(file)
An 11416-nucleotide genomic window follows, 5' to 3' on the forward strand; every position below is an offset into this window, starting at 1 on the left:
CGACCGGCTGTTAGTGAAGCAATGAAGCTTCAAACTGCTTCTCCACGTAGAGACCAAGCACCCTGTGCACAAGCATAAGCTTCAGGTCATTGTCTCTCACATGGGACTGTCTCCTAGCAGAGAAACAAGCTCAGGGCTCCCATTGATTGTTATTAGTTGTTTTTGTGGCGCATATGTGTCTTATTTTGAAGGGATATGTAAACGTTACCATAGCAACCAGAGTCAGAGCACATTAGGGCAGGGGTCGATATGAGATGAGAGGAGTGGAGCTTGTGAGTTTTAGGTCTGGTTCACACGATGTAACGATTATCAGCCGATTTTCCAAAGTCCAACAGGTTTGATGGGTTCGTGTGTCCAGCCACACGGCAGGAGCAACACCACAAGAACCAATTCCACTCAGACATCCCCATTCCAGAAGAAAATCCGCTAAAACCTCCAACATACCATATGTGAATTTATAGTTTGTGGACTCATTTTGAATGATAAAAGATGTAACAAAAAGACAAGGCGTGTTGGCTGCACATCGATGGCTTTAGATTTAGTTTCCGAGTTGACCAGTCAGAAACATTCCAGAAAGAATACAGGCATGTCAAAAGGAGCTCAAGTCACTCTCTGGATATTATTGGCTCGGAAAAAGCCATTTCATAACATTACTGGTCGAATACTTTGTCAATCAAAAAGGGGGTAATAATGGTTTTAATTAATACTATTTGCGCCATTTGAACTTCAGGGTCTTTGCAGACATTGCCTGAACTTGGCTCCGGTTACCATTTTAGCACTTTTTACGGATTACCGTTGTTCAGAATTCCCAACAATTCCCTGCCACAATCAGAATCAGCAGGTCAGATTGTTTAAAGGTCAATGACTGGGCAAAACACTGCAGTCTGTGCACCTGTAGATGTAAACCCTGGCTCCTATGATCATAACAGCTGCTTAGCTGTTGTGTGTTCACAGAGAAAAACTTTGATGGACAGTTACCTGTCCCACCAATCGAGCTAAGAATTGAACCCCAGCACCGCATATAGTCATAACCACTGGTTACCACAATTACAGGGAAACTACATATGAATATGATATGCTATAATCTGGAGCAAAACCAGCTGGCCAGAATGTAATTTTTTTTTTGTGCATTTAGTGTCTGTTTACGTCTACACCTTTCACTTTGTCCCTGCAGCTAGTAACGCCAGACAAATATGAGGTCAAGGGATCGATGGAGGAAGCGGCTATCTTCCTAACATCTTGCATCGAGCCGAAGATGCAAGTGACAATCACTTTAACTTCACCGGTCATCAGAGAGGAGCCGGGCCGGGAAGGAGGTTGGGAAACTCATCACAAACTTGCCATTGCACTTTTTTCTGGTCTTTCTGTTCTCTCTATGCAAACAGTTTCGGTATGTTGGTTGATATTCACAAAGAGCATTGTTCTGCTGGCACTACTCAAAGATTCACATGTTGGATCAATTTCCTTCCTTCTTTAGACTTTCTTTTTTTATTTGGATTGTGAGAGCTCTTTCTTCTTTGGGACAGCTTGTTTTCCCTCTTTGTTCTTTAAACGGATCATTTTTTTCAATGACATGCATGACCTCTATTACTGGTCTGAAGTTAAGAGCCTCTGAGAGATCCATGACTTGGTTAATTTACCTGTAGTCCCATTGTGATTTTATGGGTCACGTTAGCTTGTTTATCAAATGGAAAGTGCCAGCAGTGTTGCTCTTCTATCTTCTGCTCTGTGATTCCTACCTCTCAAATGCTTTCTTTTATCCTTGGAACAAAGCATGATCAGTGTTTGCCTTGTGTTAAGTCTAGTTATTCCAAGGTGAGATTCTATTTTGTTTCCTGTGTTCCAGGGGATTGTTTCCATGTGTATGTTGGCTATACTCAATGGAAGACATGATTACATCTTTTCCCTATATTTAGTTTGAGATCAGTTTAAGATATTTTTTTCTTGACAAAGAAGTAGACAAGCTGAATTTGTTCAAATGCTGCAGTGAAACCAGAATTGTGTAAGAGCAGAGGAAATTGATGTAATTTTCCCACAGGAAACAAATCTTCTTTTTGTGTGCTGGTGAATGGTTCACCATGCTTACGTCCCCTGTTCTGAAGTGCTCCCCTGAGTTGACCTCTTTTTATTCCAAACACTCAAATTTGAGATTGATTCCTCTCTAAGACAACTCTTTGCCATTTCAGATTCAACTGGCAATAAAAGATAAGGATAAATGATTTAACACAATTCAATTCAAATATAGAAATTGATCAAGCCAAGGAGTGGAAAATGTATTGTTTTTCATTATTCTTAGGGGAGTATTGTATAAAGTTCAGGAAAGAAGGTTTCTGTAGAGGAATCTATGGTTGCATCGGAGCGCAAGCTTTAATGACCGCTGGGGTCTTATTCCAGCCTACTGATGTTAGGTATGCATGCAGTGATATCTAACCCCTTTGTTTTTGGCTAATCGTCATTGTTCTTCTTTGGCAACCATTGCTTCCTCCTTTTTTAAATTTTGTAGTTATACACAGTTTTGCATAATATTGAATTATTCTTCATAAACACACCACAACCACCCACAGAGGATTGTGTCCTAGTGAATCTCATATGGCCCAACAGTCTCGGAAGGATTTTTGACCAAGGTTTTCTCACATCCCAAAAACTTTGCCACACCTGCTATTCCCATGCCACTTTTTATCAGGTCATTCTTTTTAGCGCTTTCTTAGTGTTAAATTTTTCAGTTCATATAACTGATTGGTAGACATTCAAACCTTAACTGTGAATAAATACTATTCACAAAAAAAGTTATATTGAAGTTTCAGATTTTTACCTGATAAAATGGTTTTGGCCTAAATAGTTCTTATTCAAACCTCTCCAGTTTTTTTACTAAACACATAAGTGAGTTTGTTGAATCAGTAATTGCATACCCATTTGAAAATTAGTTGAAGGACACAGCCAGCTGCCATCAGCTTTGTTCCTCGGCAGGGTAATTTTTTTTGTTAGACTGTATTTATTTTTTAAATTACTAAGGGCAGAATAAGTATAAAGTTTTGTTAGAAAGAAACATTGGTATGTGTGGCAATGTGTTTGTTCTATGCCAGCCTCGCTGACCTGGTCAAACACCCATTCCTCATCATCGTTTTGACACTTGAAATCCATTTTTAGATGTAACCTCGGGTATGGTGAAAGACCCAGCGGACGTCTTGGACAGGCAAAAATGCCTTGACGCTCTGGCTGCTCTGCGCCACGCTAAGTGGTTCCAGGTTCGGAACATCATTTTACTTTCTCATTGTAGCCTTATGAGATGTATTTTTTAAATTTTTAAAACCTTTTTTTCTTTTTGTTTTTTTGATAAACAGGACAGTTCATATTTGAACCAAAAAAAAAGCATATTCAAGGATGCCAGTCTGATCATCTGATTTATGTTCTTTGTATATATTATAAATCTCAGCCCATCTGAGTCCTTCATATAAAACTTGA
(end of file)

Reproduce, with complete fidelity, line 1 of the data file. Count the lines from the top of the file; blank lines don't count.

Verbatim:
An 11416-nucleotide genomic window follows, 5' to 3' on the forward strand; every position below is an offset into this window, starting at 1 on the left: